New home sales surged again in January, according to government data Wednesday which showed the US housing market boom continues, making it one of a few sectors that have strengthened amid the pandemic.

Despite the sales increase prices dipped last month, but strong demand driven by historically low mortgage lending rates is keeping prices higher and the supply of available homes below the pre-pandemic levels, the data showed.

Sales of new homes last month jumped 4.3 percent compared to December, to 923,000 at a seasonally-adjusted annual rate -- the level sales would hit if the pace continues at the same rate for 12 months -- the Commerce Department reported.

After a brief pause in the early weeks of the Covid-19 shutdowns, homes sales took off nationwide, hitting 815,000 last year, more than 19 percent higher than in 2019 and the largest amount since 2006.

But homebuilders are struggling to keep up with demand -- in part due to supply and labor shortages -- and economists expect sales to slow this year.

The supply of available homes dipped slightly in January to 4.0 months, but the median sales prices eased to $346,400, without seasonal adjustment, the Commerce Department said.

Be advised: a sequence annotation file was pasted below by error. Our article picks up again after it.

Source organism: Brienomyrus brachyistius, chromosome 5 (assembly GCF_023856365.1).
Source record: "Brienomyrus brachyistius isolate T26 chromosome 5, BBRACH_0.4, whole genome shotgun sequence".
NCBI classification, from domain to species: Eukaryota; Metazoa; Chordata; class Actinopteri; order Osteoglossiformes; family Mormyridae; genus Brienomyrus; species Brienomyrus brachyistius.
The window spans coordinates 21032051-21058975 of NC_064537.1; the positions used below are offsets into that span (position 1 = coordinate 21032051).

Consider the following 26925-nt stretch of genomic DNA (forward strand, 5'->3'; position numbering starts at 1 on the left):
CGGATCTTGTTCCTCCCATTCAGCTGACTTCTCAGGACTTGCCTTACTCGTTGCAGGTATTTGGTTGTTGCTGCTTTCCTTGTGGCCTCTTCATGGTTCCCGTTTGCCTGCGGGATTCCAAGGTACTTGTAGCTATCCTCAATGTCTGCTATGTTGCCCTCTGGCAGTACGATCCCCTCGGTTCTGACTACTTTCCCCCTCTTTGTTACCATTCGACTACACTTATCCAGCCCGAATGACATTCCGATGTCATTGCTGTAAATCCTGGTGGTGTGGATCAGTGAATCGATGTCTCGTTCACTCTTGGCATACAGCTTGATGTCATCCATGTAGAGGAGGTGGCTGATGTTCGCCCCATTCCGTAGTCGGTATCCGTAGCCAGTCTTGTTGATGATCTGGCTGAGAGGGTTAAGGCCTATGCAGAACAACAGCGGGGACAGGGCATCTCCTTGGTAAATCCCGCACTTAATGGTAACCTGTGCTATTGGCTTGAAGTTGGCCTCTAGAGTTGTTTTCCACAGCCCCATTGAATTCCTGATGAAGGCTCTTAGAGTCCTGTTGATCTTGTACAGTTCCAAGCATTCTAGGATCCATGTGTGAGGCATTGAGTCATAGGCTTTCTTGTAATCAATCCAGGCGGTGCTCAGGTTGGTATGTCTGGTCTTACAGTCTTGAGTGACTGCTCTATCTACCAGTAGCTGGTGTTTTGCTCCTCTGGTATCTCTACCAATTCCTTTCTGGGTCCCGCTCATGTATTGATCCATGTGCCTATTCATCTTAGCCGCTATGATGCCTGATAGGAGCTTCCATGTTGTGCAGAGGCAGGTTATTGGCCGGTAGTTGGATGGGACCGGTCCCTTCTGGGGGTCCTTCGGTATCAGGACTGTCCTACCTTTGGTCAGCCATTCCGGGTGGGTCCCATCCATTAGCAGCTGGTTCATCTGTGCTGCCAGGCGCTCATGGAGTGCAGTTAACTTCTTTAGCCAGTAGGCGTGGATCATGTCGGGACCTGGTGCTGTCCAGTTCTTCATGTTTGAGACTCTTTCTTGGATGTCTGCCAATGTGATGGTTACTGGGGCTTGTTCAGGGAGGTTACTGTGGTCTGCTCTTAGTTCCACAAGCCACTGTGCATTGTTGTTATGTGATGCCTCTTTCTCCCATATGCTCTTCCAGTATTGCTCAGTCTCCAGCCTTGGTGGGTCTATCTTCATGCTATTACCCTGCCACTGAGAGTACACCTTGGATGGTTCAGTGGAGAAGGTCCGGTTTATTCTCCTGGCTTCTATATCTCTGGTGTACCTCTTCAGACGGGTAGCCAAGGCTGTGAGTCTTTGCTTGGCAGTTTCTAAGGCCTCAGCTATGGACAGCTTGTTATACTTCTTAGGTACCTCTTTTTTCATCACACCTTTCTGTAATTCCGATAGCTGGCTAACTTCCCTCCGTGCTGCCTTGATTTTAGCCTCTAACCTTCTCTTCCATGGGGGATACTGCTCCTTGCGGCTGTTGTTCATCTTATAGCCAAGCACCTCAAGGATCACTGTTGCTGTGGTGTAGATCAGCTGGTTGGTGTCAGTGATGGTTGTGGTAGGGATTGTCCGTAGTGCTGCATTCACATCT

While "sales surprised to the strong side in January," Nancy Vanden Houten of Oxford Economics said in an analysis, "Our forecast is for new home sales to moderate ... as rising home prices and a recent backup in mortgage rates price some buyers out of the market."

Sales growth last month was largest in the Midwest, while the Northeast declined nearly 14 percent, the report said.

Chuck Fowke, chairman of the National Association of Home Builders (NAHB) warned that "rising affordability issues are looming this year, particularly increasing building material costs, including lumber, which is adding $24,000 to the price of a typical newly-built home."